ANCIENT FOREST FALLING AT BERRY PATCH
The sound of saws at the Berry Patch timber sale 20 miles east of Eugene are the opening shots in this summer's ancient forest wars. Berry Patch is the first old-growth timber sale to be logged on the Willamette National Forest in more than three years.
The purchaser of Berry Patch, D.R. Johnson of Prairie City, bought the sale in 1996. They logged most of it before the bottom fell out of the market for large diameter old growth logs. After receiving market related contract extensions for years, the Forest Service is forcing the company to complete logging on the 30 or so acres that remain.
The Willamette National Forest has a dozen other timber sales that would clearcut more than 2,000 acres of ancient forest ready to go this summer. Last year the Willamette lost $30 million selling old-growth below cost. The company is logging the last ten percent of old-growth left in Oregon, trees twice as old as the United States - at a loss to the taxpayers AND to the company itself. To call the situation absurd would be too kind.
Almost all of what's left of the sale was felled the week of June 23rd.
I've been watching old-growth logging in Oregon for more than a decade, and this is some of the worst logging I've ever seen. On a recent trip to Berry Patch I saw fields of one and two log loads stripped of branches and bucked out to 30-foot lengths. Most of the logs I saw were more than 250 years old and 4 feet in diameter. The largest log I saw on the ground was 6 feet 8 inches in diameter and 478 years old, born in 1524, 30 years after Columbus stumbled on the New World. The entire 5-acre stand was probably logged in about two hours.
I spoke briefly with the night watchmen, a nice enough guy with a totally demented view of National Forest management.
"These trees are totally rotten. I doubt they can even make any lumber out of 'em anyway, but if you don't cut 'em the bugs'll just eat 'em" he said. When I asked him if I could take some pictures he said no, that the Forest Service had given the purchaser permission to close the area to the public if they liked (the Forest Service denies this, and I took a number of pictures anyway).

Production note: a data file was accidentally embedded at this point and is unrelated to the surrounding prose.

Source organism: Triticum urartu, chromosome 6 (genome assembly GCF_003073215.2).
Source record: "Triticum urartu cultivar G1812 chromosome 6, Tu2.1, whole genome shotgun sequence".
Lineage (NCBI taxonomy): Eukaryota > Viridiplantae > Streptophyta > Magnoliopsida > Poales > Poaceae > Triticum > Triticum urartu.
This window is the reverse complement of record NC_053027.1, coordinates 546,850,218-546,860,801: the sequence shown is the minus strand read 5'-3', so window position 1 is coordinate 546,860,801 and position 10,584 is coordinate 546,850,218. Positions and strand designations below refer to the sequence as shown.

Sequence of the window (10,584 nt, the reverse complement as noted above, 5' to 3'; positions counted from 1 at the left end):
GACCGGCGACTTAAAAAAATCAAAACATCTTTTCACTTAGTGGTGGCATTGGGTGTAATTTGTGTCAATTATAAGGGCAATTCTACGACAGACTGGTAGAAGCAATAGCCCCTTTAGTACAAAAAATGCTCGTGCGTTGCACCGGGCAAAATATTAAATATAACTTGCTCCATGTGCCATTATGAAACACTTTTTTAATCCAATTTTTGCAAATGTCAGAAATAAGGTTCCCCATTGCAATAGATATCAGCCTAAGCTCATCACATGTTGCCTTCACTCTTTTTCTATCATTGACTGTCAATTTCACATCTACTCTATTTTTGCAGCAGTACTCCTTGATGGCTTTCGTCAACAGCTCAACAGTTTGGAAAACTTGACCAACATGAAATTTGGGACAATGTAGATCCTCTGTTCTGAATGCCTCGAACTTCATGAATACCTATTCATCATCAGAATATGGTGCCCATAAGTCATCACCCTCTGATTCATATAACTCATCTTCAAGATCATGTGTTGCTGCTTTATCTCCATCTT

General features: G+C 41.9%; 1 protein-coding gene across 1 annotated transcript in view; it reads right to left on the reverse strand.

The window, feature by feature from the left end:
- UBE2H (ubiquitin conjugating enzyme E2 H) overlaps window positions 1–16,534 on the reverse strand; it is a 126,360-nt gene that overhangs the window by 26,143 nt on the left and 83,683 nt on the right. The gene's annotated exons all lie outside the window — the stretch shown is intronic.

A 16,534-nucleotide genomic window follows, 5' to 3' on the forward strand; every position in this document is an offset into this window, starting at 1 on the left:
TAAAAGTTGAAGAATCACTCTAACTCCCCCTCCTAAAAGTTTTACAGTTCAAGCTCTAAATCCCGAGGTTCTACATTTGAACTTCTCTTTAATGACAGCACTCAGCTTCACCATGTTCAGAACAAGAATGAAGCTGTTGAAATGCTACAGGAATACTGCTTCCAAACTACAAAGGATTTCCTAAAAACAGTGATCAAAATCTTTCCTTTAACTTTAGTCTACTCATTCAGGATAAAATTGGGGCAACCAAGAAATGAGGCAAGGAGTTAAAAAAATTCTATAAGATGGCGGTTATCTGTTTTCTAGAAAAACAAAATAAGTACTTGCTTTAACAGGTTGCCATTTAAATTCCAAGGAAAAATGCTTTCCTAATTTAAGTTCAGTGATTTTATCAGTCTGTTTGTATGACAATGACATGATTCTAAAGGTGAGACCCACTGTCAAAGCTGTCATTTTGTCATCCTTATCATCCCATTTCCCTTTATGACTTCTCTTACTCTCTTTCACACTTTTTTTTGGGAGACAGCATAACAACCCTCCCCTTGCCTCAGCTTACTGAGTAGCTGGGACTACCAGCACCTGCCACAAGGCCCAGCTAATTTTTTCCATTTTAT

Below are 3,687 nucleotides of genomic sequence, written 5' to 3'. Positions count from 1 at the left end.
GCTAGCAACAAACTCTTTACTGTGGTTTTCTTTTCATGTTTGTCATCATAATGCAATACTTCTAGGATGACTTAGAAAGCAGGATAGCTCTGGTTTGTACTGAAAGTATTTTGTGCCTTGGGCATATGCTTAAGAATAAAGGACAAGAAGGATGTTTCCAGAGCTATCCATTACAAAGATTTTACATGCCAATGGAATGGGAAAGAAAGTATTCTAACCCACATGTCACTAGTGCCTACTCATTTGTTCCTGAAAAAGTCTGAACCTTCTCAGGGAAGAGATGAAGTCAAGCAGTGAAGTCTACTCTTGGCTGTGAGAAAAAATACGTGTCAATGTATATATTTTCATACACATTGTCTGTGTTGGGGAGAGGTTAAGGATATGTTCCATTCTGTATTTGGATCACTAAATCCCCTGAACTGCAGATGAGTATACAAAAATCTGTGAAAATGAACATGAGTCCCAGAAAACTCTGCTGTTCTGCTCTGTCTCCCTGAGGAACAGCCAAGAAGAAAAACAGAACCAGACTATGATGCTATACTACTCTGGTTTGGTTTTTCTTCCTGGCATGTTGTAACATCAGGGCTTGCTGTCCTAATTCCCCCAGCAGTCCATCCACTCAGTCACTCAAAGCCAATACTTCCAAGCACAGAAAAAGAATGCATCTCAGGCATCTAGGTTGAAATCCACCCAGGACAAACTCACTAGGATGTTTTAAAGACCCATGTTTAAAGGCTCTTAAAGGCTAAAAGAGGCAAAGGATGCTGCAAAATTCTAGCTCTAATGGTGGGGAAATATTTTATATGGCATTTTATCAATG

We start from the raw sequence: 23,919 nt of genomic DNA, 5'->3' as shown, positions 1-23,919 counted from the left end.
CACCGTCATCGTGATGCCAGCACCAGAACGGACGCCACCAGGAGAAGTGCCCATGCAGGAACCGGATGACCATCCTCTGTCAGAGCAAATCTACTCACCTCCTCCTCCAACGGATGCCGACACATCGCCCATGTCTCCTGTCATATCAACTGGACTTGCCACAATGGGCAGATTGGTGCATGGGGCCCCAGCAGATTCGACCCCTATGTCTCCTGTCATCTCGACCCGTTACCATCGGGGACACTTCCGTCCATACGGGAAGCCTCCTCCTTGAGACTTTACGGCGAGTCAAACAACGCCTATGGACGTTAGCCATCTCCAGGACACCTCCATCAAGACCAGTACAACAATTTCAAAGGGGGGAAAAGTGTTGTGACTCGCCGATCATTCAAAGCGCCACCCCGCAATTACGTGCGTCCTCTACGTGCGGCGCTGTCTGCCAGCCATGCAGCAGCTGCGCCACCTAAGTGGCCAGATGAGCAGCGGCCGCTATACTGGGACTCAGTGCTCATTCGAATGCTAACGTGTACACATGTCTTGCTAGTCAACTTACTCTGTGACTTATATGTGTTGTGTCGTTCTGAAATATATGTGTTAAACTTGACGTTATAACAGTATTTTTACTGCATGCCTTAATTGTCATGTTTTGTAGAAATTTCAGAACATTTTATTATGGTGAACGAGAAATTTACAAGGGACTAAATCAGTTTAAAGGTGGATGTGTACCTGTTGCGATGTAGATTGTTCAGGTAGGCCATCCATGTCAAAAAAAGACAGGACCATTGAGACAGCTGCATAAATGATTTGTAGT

There were several Forest Service law enforcement agents at the site; presumably there to arrest anyone who objects to spending the taxpayers money to in order to make a timber company lose money to log 400 year old trees to starve out the local insect population. The North Winberry timber sale, which has been the site of a three-year tree-sit by the Cascadia Forest Defenders is two miles further up the road.
"This is public land and the public is pissed," said CFD's Rachel Kingston. "We're not going to just sit around as the Forest Service logs the last ten percent of Oregon's old-growth in our own backyard."
Get out to Berry Patch and check it out. Don't let it happen to your forest.
*Unit maps, photographs and more information available from the Cascadia Wildlands Project ( email@example.com or 541.434.1463).
See http://www.cascwild.org and http://www.nwoldgrowth.org/ for more info.
Or contact Cascadia Forest Defenders firstname.lastname@example.org, 541-684-8977
Directions to Berry Patch: Take I-5 south from Eugene for approximately 3 miles. Take the Oakridge/Klamath Falls exit (Exit 188A). Stay to the left onto Hwy. 58. Take 58 for approximately 13 miles and take a left at the Lowell exit (next to a white covered bridge). Drive through Lowell, take a left on W. Boundary (sign for Lowell/Fall Creek) and a right on Moss Ave (sign for Jasper-Lowell Rd.). Stay on this road for 2 miles to a four-way intersection (another covered bridge ahead and Fall Creek Tavern to the right). Take a right onto Big Fall Creek Road. In less than a half-mile, stay to the right onto Winberry Creek Road. Stay on Winberry Creek Road for 9 miles to the National Forest boundary (stay to the right at the one intersection). In 6 miles Winberry Creek Road crosses a cattle guard and turns into a windy one-lane paved road. At the National Forest boundary, take a right onto FS 1802-150 (across from a large gravel parking lot). 1802-150 turns to gravel in 5 miles. Unit 3 of Berry Patch is located on the right 1.3 miles from where 150 turns to gravel. Unit 4 is another mile up the road on the right.
Maps: Middle Fork Ranger District map, Lowell Ranger District map, Willamette National Forest map.
Berry Patch unit status (7/1/02):
Unit 3 (22 acres): Felled and unyarded. Located off 1802-150.
Unit 4 (19 acres): Felled, partially unyarded. Located off 1802-150.
Unit 6 (25 acres): Completed. Located off 1802-150.
Unit 7 (11 acres): Completed. Located off 1802-150.
Unit 11 (4 acres): Completed. Located off 1824-140.
Unit 12 (7 acres): Completed. Located off 1912.
Unit 13 (11 acres): Completed. Located off 1912.
Berry Patch facts:
The Berry Patch timber sale is 99 acres in size, producing approximately 5.8 million board feet. More than two-thirds of the Winberry Creek watershed where Berry Patch is located has already been logged and converted to even-aged tree plantations.
There are almost 5 miles of road per square mile.
The Berry Patch timber sale involves 30 miles of road reconstruction and approximately a mile of "temporary" (temporary use, permanent impact) road construction.